GroundTruth Blog

Pesticide Action Network's blog

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The public interest community came together this week to demand that lawmakers in Washington, DC, stop playing politics with public health and welfare. PAN joined a coalition of labor, environmental, consumer advocacy, health care, and other public interest organizations - 72 groups in all - in calling on the new Congress to oppose a fast-moving bill that aims to halt new protections designed to safeguard the American people.

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On Feb. 4, USDA announced a “partial deregulation” of Monsanto’s genetically engineered sugar beets to allow planting in 2011. The move came despite a December federal court decision in which the judge ordered that GE beets already planted to produce seed “shall be removed from the ground”. USDA has defied the court on behalf of Monsanto before.

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As EPA hosted its second annual National Bed Bug Summit in Washington, D.C. this week, evidence continues to mount that bed bugs are increasingly immune to the pesticides being used to control them.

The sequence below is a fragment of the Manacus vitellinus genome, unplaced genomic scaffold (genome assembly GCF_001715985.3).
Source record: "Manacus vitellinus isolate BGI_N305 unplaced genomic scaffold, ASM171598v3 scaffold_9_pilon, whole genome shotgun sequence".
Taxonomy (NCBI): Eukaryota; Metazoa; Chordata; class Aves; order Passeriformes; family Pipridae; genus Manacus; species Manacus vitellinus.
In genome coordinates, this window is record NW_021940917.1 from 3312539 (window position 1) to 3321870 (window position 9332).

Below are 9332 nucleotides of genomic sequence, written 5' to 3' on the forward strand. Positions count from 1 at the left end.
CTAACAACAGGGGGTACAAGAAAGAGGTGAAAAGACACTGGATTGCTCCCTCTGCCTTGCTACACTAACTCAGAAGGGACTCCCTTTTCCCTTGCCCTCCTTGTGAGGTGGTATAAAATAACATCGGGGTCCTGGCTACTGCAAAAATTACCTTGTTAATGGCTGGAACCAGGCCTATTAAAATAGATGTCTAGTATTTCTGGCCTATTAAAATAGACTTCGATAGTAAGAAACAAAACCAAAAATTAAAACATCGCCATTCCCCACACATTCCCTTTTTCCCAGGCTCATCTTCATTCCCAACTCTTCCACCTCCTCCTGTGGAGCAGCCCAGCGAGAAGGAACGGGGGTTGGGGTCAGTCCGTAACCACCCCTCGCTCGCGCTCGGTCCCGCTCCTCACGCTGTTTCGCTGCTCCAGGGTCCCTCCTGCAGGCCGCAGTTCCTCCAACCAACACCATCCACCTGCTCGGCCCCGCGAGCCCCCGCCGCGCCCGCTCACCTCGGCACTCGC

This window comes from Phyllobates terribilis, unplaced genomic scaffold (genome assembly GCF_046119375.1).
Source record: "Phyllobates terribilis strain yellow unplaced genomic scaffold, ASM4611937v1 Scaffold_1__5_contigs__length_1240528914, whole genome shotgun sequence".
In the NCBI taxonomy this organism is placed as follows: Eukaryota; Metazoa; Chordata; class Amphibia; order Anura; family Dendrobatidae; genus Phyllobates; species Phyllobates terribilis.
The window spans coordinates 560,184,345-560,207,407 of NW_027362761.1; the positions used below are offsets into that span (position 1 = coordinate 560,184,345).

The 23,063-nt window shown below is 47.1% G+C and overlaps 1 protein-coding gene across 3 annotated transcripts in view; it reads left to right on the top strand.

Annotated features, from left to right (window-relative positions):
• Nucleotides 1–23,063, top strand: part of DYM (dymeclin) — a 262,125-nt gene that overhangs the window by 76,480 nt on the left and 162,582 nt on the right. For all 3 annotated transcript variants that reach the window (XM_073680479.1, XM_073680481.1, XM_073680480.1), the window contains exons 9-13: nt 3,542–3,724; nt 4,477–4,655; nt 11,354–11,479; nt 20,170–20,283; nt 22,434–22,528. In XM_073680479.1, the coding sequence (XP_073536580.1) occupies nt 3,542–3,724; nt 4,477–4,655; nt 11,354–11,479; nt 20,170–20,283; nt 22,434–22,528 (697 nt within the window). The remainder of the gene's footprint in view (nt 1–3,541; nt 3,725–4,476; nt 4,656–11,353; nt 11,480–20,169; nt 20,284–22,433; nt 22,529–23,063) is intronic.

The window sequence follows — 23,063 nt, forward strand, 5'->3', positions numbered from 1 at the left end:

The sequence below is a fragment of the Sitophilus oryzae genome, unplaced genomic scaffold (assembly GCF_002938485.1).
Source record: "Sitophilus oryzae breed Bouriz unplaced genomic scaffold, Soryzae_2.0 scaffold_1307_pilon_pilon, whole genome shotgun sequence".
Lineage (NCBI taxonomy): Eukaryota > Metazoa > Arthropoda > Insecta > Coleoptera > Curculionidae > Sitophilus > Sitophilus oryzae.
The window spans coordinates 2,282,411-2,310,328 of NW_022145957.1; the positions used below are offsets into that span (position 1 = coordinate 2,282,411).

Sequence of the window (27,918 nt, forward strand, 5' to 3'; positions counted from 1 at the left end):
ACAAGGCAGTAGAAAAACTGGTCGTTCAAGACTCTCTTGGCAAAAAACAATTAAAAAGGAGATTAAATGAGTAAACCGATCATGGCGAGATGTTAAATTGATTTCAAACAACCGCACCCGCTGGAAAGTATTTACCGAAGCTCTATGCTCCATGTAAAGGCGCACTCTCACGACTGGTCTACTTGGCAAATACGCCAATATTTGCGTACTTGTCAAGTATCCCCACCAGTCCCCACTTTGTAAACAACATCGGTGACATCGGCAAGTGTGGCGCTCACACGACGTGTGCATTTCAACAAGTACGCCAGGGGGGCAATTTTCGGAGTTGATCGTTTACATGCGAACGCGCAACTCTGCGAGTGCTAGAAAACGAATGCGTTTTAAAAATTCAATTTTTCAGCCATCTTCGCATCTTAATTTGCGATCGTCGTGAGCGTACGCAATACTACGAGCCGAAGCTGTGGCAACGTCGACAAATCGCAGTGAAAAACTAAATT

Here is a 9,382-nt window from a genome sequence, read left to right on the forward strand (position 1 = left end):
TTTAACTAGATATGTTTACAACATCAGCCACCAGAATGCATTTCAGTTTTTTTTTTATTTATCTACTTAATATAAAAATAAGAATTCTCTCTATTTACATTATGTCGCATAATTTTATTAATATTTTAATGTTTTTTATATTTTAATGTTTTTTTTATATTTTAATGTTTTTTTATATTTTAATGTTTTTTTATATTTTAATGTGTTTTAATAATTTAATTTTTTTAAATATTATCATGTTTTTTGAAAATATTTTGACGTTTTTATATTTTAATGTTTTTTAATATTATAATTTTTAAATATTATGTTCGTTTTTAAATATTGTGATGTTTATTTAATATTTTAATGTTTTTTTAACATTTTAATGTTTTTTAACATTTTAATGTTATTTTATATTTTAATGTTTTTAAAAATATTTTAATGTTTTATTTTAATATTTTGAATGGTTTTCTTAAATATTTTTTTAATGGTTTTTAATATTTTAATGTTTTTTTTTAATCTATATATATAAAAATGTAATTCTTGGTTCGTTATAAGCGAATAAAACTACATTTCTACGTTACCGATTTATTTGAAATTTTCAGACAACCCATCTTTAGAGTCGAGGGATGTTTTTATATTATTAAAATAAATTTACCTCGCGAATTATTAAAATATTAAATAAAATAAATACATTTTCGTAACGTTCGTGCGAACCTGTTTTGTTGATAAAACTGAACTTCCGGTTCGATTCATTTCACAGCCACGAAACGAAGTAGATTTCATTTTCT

Bed bugs are providing a textbook example of how pests become resistant to pesticides. According to researchers at Ohio State University, when pesticides are applied to bed bug colonies, inevitably a small population survives and develops resistance to the chemical used. As these survivors reproduce, they pass on that resistance to their offspring, creating new generations of pesticide-resistant bed bugs.

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Endosulfan is in the news in India again, with new evidence of the insecticide's impact on children and bees.

On January 23, a report covered in The Hindu found that endosulfan is linked to declining honeybee populations in Idukki and Kasaragod districts in India. Scientists observed that the day following an endosulfan spray, local honeybees showed symptoms of poisoning and died. Corresponding declines in fruit yields were also reported where endosulfan had been sprayed, possibly reflecting the loss of the pollinators.

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Taxpayers care how federal money is spent on agriculture. We want the government to spend more to help farmers conserve natural resources, produce safe food and develop their communities — and less on direct commodity payments and price supports. This according to a study  out of Oklahoma State University just released by the National Sustainable Agriculture Coalition (NSAC).